Royal Blood throw no stones

Story - Kate Lyon

Photo credit - Lez Dwight

“It’s always difficult,” was the opening remark from Johnny Keirle visiting Alexandra Palace for the first time, “In what seems like an age, long enough that, this is the first time I’ve ever been in here with an L-Acoustics K1 system.”

Keirle is a Britannia Row system tech’ with some well burnished credentials. Having previously been kept busy with Adele and David Gilmour, he’s now turned his skills to Royal Blood.  Did the renowned French system provided by Brit Row present any advantages in driving that Direct to Reverberant ratio in a favourable direction? “Well this room has a reputation but it’s more than just dealing with the acoustic shortcomings of a Victorian glass box. What we have to do is keep the sound of the system consistent from show to show, so Phil Jones front of house has a firm platform for the band.”

Since the band kicked off the current European leg of the tour in late October, they have skittered breathlessly through twelve gigs on the continent including two festivals and another eleven venues in the British Isles, all in just thirty days. Their first opportunity to draw breath, three sold out nights at Alexandra Palace, gives a firm indication of just how well their latest album has proved successful for them.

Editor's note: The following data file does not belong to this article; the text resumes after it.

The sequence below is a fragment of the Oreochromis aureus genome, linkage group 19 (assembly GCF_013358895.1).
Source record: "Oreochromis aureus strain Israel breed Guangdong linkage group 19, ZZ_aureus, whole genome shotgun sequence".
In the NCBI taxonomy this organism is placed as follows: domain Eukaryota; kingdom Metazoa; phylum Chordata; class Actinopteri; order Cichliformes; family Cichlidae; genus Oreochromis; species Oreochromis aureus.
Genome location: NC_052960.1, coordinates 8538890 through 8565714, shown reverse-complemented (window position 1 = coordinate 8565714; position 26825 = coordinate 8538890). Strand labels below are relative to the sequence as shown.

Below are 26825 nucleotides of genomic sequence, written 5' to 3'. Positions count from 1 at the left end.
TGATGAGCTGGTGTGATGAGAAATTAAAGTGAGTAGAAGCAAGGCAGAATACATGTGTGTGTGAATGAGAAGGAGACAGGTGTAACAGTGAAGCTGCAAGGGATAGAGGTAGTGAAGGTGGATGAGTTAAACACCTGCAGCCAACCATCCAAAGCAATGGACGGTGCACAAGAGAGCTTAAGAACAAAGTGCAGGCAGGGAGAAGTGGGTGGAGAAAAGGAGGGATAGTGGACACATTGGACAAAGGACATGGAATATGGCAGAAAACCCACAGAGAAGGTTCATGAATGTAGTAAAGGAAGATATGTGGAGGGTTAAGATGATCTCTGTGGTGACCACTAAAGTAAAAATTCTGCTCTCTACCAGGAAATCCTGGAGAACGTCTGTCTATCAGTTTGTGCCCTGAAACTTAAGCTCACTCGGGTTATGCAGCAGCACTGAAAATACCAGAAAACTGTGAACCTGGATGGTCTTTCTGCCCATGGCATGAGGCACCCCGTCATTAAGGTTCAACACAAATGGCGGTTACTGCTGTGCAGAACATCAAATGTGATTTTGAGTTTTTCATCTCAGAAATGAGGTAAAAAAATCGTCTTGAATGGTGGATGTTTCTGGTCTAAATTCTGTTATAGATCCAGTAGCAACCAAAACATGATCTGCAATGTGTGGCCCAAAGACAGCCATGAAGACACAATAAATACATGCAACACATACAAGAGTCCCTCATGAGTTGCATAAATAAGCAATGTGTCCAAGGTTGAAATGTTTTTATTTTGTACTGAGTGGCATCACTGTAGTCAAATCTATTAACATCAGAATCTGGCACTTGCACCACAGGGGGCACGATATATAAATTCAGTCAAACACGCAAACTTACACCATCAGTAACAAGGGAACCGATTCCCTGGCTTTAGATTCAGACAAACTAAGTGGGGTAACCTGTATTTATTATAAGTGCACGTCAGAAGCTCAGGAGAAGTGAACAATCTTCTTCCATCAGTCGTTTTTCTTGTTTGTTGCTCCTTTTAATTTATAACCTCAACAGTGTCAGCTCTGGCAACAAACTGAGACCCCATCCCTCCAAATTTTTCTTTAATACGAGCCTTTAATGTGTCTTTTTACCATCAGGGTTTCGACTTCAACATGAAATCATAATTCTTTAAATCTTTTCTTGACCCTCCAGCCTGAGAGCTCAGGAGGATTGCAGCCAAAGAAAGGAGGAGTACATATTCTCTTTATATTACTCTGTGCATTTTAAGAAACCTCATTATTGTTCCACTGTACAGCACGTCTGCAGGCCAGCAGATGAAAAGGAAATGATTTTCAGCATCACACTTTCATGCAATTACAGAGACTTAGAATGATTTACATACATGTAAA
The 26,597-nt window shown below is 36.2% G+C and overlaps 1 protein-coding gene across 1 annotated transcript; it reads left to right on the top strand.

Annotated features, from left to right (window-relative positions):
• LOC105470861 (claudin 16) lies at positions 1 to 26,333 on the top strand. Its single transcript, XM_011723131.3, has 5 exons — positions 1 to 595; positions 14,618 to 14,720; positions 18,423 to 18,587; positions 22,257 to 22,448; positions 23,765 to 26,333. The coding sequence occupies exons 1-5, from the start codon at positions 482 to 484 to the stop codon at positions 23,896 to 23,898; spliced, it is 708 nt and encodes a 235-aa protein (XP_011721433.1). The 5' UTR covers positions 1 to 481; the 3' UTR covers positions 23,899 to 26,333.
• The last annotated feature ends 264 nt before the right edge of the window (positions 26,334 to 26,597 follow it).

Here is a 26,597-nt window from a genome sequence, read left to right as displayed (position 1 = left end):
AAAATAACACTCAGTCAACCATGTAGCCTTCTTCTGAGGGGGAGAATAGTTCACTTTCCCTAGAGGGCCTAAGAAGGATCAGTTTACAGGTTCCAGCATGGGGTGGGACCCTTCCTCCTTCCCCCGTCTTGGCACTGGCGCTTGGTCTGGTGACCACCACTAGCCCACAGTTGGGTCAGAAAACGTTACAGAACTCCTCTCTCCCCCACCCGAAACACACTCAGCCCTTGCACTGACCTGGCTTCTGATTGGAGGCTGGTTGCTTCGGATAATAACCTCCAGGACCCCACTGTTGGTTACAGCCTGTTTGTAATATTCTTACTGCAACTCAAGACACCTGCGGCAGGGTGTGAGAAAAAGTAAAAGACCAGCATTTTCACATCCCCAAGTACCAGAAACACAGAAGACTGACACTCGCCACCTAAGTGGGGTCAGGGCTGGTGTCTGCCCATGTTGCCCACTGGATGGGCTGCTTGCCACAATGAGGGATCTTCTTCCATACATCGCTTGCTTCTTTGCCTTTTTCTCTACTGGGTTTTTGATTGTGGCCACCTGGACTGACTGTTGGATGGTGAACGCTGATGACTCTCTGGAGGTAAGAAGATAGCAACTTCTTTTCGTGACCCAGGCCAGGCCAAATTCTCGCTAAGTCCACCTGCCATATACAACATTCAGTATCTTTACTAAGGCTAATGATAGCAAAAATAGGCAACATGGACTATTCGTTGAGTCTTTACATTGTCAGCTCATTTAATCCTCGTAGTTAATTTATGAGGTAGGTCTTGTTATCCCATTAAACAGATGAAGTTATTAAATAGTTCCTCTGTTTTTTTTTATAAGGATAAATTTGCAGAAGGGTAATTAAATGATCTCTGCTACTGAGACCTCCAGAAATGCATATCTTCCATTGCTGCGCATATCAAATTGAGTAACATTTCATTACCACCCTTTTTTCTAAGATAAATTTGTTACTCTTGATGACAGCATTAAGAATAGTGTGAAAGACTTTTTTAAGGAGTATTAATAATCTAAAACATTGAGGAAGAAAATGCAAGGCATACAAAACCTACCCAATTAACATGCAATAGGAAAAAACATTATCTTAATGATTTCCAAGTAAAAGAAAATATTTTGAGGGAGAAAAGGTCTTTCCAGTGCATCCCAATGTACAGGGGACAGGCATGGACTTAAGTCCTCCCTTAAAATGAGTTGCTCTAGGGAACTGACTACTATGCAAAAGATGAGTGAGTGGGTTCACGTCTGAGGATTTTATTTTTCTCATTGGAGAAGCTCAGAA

“Yes, the Palace is a big old room,” continued Keirle, “That’s why you need K1; for the throw. But I keep that energy focused on the first half of the room and then halfway down I have delays of K2 which I use principally for getting the hi-mid and H/F to the back.”

There is of course, the other primary consideration of power in the low end. A two-piece band comprising bass guitar and drums has, whatever the skilled wizardry of guitarist Mike Kerr, a determined depth to their sound. “With long lines of K1 above there’s already plenty of L/F in the air. To balance that to the floor I put a long sub-array of KS28s across the front of stage. Eventually resolved at thirty-five metres across, it allowed me to model for very precise even coverage with more impact concentrated across the whole of the audience area without exciting the walls. Phil who has mixed their sound forever said he was really pleased after the first show.”